storage(redirected from Storage (disambiguation))
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1. a charge made for storing
a. the act or process of storing information in a computer memory or on a magnetic tape, disk, etc.
b. (as modifier): a storage device
Any device that can accept, retain, and read back one or more times; the means of storing data may be chemical, electrical, magnetic, mechanical, or sonic.
(Or "memory") A device into which data can be entered, in which they can be held, and from which they can be retrieved at a later time.
storageThe permanent holding place for digital data, until purposely erased. Storage is a repository that retains its content without power and includes magnetic disks, solid state drives (SSDs) and flash drives. The chips in these devices are said to be "non-volatile." Rewritable CD, DVD and Blu-ray discs, as well as magnetic tapes, are also non-volatile storage.
Storage specifically excludes the computer's main memory. Main memory, comprised of DRAM and SRAM chips, is a temporary workspace for executing instructions and processing data. These RAM chips do not hold their content when the power is turned off. Memory chips are "volatile."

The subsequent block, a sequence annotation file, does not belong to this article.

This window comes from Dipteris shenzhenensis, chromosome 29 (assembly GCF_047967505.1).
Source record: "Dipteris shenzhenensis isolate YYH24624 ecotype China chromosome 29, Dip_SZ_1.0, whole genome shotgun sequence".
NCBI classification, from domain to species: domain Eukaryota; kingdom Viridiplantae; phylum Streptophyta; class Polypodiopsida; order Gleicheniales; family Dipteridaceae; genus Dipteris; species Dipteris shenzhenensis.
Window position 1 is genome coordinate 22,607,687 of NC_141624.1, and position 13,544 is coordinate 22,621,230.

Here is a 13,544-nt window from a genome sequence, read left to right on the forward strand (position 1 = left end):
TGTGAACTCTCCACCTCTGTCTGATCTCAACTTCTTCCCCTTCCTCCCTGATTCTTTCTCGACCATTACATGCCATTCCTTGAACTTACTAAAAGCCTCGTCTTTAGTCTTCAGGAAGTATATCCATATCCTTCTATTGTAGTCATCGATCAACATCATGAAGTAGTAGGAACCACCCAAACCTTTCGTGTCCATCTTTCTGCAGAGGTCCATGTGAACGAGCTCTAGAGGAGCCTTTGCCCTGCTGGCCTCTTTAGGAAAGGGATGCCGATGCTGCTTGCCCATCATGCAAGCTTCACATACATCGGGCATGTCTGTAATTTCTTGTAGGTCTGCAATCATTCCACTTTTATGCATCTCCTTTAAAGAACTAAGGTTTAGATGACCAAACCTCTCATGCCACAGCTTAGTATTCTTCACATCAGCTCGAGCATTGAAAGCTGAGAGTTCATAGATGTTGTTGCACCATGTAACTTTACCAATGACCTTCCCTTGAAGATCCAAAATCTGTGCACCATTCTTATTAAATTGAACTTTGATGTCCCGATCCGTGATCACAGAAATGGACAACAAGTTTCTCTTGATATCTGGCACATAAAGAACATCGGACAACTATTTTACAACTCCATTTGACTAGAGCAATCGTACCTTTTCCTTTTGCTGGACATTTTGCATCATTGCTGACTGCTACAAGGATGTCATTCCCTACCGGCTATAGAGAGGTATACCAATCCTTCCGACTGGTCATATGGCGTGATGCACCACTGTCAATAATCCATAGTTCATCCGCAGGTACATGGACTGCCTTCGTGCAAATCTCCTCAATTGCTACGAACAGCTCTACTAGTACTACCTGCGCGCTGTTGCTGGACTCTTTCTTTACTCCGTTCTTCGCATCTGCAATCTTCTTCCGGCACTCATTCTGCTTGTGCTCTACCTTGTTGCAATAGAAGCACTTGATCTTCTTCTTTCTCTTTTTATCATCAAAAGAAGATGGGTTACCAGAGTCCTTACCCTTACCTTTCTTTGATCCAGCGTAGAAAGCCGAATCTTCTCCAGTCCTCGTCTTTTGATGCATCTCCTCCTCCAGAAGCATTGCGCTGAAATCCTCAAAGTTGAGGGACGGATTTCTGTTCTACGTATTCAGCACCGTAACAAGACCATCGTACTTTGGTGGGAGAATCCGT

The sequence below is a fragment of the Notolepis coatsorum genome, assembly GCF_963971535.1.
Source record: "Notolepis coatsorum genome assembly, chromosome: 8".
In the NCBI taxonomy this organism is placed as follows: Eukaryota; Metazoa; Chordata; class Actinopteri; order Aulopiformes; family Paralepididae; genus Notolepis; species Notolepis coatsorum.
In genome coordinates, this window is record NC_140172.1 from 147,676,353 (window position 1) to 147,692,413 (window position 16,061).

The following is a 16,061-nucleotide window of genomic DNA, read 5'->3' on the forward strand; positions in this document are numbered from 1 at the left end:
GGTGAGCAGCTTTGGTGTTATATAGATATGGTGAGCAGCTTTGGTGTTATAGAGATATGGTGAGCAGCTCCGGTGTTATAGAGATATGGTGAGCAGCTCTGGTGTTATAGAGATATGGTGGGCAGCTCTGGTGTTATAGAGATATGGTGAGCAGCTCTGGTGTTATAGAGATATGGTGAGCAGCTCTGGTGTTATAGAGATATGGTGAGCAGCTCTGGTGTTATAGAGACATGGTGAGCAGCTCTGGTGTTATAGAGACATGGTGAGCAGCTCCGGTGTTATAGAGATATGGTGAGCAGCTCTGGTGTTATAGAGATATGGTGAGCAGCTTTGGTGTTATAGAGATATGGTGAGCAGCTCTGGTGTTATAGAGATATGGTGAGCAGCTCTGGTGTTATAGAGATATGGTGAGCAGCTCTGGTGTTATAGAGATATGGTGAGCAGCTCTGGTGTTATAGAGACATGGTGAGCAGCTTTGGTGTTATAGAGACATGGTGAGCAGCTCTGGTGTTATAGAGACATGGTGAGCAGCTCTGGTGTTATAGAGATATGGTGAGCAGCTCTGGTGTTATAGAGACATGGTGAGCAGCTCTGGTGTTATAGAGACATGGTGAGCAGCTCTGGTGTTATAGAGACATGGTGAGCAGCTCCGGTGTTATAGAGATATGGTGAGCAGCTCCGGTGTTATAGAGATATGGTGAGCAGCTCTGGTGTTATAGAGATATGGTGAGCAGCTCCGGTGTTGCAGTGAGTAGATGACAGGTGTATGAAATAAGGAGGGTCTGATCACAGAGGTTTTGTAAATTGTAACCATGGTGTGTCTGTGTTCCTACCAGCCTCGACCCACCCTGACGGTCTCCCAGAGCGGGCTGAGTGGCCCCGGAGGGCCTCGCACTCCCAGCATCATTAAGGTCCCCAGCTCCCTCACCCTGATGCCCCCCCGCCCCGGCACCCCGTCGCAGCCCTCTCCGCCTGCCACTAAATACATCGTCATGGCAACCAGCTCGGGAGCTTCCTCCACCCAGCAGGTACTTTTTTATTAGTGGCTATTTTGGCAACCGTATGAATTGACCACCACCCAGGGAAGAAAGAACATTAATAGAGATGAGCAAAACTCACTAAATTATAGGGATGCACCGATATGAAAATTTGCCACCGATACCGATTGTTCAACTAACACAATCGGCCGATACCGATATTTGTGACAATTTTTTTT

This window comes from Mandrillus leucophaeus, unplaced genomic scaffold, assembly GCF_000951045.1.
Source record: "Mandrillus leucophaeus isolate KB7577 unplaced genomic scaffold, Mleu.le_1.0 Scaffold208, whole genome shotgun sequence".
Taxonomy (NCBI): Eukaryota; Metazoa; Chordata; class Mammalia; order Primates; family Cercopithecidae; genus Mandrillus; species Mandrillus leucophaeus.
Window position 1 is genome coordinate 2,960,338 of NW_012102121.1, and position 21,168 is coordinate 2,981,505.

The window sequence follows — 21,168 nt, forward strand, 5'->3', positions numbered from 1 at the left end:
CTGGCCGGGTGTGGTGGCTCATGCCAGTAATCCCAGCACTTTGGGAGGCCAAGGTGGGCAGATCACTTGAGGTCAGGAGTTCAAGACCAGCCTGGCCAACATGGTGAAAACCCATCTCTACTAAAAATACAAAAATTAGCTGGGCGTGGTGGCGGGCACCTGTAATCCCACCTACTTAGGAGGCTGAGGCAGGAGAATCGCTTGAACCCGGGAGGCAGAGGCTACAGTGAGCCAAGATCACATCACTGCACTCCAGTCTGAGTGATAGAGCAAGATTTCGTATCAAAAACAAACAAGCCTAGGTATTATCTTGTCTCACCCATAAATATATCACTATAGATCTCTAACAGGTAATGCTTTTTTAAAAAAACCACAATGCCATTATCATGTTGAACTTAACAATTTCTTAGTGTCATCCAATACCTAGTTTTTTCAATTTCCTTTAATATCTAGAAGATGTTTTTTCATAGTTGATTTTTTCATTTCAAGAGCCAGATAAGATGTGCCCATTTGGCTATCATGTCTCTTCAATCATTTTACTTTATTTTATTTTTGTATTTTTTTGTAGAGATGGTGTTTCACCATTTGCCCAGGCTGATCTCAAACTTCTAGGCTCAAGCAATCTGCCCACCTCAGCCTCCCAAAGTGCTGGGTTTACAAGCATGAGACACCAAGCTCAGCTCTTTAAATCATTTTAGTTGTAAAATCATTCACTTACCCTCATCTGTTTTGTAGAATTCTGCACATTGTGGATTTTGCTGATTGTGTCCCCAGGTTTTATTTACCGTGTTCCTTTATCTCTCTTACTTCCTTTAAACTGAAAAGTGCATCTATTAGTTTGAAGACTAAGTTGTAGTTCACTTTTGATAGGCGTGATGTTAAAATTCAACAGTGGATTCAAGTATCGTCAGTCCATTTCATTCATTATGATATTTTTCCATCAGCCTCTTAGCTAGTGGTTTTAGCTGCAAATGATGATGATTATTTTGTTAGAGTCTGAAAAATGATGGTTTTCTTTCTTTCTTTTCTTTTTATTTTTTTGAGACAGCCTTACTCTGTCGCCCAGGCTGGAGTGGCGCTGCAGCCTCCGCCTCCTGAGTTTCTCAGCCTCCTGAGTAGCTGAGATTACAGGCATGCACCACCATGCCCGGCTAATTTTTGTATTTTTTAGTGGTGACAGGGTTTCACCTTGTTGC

Storage vs. Memory - More Confusing All the Time
Over the years, some vendors referred to disks and tapes as "memory" products, which blurs the distinction between storage and memory (RAM). To further confuse things, the flash "memory" chips in memory cards, solid state drives (SSDs) and USB drives are, in fact, storage chips that hold their content without power. See storage vs. memory, memory, dynamic RAM and static RAM. For summaries of all storage technologies, see magnetic disk, magnetic tape and optical disc.
|They're All Chips, But...|
|The RAM chips (top) and the storage chips (bottom) in a USB drive and CompactFlash card (cases are removed) may look alike, but RAM chips are fast and volatile, while storage chips are slower and non-volatile. See memory module, USB drive and CompactFlash.|
|In the early 1990s, this 670MB multi-platter hard drive weighed 17 pounds including its case. By 2006, a half-ounce Microdrive (center) had 12 times as much storage on a single platter the size of a quarter. The solid state microSD card (right) weighs half a gram. See hard disk and Microdrive.|